How a citizens' group is bringing quality groceries to food deserts
- In underserved Los Angeles County, an advocacy group called United Parents & Students (UPAS) formed to bring access to high-quality, nutritious food to neighborhoods including Inglewood, South Los Angeles and East Los Angeles, according to an article from Civil Eats. These areas currently have about 20 grocery stores for 1.5 million people, and the group is supported by 12,000 volunteers and 12 full-time staff.
- Grocery Outlet in Inglewood recently received a Store of Excellence award from the UPAS food justice committee. The award acknowledges stores for being clean and carrying several kinds of fresh produce, and UPAS heavily promotes these stores among the community, encouraging residents to shop there.
- The food justice committee evaluates stores based on the freshness and variety of meat, produce and dairy, cleanliness of stores, and offerings such as well-lit parking lots. While this seems like a low threshold for performance, UPAS has found several stores in its communities selling moldy food, charging high prices and delivering poor customer service.
In the U.S., many people have access to fresh, high-quality and nutritious food and don't think anything of it. In several areas, there are even too many grocery stores. But that is not the case everywhere, especially in largely urban areas of the country where access to high quality grocery stores is limited. The U.S. Department of Agriculture defines a food desert as a community where at least 500 people, or 33% of an area's census tract, is more than a mile from a grocery store. But grocery stores should be serving communities at every level and in every neighborhood in the U.S., and access to food should not reflect geography or socioeconomic status.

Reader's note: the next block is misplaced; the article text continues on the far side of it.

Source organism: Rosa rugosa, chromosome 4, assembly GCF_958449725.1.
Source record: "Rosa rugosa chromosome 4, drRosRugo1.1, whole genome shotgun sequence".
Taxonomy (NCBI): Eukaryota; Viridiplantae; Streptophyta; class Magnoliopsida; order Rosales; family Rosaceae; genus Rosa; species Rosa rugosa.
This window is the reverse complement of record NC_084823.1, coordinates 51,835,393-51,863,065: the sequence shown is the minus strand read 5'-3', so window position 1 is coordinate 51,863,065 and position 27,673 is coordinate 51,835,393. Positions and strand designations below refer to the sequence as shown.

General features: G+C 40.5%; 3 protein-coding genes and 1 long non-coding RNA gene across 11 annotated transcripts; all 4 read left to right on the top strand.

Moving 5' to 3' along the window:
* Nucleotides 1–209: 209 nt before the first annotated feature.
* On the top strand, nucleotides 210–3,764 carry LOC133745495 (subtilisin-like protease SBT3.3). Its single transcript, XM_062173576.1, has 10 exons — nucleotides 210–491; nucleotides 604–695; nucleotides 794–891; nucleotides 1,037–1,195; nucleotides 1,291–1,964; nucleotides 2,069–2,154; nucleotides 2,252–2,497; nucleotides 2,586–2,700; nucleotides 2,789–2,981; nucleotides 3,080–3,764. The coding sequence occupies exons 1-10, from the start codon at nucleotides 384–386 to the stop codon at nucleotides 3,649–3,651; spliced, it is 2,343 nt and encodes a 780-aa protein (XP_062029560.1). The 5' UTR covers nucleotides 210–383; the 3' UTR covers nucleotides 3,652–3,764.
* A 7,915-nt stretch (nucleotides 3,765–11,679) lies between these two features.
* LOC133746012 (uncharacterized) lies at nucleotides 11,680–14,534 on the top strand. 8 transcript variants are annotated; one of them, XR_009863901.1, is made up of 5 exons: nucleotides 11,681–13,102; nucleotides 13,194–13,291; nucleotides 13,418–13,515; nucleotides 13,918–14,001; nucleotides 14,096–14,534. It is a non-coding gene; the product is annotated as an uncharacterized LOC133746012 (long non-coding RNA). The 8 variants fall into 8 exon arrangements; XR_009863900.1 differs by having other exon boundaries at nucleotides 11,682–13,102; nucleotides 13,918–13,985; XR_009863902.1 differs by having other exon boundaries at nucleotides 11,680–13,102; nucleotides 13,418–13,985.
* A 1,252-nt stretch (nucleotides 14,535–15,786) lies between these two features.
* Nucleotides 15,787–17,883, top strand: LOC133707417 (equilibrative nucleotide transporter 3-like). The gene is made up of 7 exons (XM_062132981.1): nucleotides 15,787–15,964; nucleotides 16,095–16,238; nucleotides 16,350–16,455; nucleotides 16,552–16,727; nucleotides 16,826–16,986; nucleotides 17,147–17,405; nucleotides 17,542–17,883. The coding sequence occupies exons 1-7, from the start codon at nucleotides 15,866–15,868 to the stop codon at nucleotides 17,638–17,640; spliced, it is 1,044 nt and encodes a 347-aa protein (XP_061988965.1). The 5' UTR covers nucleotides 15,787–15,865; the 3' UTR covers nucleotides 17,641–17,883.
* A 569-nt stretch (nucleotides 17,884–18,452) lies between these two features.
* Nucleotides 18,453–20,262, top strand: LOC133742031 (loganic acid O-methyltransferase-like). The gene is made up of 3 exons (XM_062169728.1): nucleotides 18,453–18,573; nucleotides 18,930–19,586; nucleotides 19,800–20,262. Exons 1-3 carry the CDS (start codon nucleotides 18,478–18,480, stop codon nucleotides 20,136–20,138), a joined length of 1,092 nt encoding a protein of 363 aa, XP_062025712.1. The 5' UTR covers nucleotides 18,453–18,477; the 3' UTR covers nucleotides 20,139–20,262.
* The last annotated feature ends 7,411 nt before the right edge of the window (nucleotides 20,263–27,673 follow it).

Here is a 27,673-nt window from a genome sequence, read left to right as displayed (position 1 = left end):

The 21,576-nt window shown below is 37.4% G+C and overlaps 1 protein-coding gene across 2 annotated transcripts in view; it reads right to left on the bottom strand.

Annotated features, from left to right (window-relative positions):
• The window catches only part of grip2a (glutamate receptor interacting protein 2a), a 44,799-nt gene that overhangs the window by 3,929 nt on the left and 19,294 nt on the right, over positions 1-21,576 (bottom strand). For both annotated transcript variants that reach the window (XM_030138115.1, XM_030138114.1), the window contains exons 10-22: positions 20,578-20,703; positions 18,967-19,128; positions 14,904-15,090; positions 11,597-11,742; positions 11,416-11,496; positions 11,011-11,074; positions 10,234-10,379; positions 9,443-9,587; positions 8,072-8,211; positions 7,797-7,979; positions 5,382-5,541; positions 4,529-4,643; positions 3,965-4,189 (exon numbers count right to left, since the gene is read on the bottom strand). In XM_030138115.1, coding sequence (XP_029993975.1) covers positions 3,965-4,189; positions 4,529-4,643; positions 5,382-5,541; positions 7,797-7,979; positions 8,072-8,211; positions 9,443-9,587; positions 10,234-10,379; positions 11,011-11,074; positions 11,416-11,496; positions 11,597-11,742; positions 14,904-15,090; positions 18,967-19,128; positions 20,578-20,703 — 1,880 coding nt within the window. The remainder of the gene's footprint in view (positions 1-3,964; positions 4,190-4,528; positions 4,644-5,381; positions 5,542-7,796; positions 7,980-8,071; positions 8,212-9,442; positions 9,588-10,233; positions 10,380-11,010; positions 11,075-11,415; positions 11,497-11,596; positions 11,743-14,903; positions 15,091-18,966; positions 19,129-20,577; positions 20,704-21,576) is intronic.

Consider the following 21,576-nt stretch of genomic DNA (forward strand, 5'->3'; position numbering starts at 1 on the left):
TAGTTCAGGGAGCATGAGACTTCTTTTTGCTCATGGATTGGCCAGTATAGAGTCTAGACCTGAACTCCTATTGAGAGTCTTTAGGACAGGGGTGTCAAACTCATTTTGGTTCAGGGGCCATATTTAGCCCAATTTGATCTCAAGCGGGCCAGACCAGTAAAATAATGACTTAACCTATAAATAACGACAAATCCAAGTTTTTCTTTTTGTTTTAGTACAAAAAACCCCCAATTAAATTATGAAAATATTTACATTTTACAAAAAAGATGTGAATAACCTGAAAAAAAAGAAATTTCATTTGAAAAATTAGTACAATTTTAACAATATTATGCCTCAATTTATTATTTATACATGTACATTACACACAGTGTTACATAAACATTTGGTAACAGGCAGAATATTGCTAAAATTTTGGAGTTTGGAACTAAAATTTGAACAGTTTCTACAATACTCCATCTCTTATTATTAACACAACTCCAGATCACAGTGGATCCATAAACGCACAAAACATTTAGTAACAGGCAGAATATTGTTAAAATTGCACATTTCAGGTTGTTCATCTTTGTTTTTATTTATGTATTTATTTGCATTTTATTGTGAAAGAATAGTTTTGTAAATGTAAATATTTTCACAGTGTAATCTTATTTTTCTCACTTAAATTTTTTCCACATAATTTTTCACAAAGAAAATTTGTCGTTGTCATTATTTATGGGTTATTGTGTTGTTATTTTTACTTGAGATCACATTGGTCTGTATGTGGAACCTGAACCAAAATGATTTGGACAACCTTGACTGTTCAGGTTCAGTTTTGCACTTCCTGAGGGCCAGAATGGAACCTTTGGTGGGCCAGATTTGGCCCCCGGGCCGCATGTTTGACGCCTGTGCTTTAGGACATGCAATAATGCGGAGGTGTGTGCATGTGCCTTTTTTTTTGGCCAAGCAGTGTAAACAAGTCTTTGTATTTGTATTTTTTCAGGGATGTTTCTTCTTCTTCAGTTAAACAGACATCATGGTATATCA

UPAS believes its community deserves better, and the group is taking it upon itself to drive change. They’re using their findings to encourage city officials to enforce stronger health regulations for grocers, and are even going directly to store managers to recommend improvements. While UPAS doesn’t have an official role in regulating groceries, those stores that want to be good neighbors and win support of local shoppers should consider their recommendations.
While UPAS is a unique model, there are efforts throughout the U.S. to get more grocery stores and fresh food access in food deserts and underserved areas. In Louisville, Kentucky, Louisville Forward is trying to bring grocery stores to local food deserts by making real estate available to grocers at a low cost. In Richmond, Virginia, a city grant has brought a mobile farmers market to SNAP recipients in low-income neighborhoods. In Prince George’s County, Maryland, the county is recruiting a fresh, nonprofit grocer called Good Food to replace an underperforming Safeway that closed in 2016. If this grocer opens, it will be helpful, but won’t fulfill all the needs of the surrounding community, which has just three grocery stores for 160,000 residents.
The cause of food deserts is multi-faceted and complicated. Grocery stores tend to avoid operating in these areas because of challenges of underperformance, perceived low demand or lack of real estate. But grocery stores should be part of a solution so that people in these communities have sufficient access to good food. The balance sheet may show a grocery store in a food desert as lost revenue, but from a corporate social responsibility perspective, there could be a major benefit in going into low-access communities.
Grocers located in food deserts could consider smaller, neighborhood format stores where they don’t have to stock as much inventory, or where the investment to open and operate doesn’t have to be as high. They could also offer products that better meet the needs of their community, such as freshly prepared meals and grab-and-go options —more logical for people in these communities who not only lack resources and income, but often don’t have time to prepare meals from scratch.
The good news is that food deserts seem to be decreasing, and there are continued efforts across multiple industries to provide better access for communities that are food insecure.
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